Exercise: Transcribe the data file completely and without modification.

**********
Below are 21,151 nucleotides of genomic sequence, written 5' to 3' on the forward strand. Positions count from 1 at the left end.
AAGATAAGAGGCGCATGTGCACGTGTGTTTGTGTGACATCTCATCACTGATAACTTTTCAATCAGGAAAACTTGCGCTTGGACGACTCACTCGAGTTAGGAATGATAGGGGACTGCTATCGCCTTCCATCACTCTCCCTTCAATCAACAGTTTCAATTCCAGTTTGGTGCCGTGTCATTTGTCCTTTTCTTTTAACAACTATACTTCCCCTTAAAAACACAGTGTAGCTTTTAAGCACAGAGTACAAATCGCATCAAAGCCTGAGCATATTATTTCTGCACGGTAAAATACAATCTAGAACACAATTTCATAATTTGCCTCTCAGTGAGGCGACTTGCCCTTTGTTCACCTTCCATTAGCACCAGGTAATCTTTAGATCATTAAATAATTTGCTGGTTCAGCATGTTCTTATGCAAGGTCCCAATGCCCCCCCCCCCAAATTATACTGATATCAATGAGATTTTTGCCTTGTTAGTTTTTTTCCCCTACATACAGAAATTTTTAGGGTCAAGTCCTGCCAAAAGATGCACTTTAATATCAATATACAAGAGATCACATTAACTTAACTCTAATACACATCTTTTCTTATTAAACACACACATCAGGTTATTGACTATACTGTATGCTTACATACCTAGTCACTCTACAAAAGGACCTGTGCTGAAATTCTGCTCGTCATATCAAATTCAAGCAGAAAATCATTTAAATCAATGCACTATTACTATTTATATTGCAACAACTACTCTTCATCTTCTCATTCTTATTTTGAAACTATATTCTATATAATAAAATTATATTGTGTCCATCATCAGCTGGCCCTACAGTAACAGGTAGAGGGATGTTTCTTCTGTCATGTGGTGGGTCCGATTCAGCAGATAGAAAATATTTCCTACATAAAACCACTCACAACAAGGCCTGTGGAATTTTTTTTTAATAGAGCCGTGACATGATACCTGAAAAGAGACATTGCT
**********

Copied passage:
Below are 21,151 nucleotides of genomic sequence, written 5' to 3' on the forward strand. Positions count from 1 at the left end.
AAGATAAGAGGCGCATGTGCACGTGTGTTTGTGTGACATCTCATCACTGATAACTTTTCAATCAGGAAAACTTGCGCTTGGACGACTCACTCGAGTTAGGAATGATAGGGGACTGCTATCGCCTTCCATCACTCTCCCTTCAATCAACAGTTTCAATTCCAGTTTGGTGCCGTGTCATTTGTCCTTTTCTTTTAACAACTATACTTCCCCTTAAAAACACAGTGTAGCTTTTAAGCACAGAGTACAAATCGCATCAAAGCCTGAGCATATTATTTCTGCACGGTAAAATACAATCTAGAACACAATTTCATAATTTGCCTCTCAGTGAGGCGACTTGCCCTTTGTTCACCTTCCATTAGCACCAGGTAATCTTTAGATCATTAAATAATTTGCTGGTTCAGCATGTTCTTATGCAAGGTCCCAATGCCCCCCCCCCCAAATTATACTGATATCAATGAGATTTTTGCCTTGTTAGTTTTTTTCCCCTACATACAGAAATTTTTAGGGTCAAGTCCTGCCAAAAGATGCACTTTAATATCAATATACAAGAGATCACATTAACTTAACTCTAATACACATCTTTTCTTATTAAACACACACATCAGGTTATTGACTATACTGTATGCTTACATACCTAGTCACTCTACAAAAGGACCTGTGCTGAAATTCTGCTCGTCATATCAAATTCAAGCAGAAAATCATTTAAATCAATGCACTATTACTATTTATATTGCAACAACTACTCTTCATCTTCTCATTCTTATTTTGAAACTATATTCTATATAATAAAATTATATTGTGTCCATCATCAGCTGGCCCTACAGTAACAGGTAGAGGGATGTTTCTTCTGTCATGTGGTGGGTCCGATTCAGCAGATAGAAAATATTTCCTACATAAAACCACTCACAACAAGGCCTGTGGAATTTTTTTTTAATAGAGCCGTGACATGATACCTGAAAAGAGACATTGCT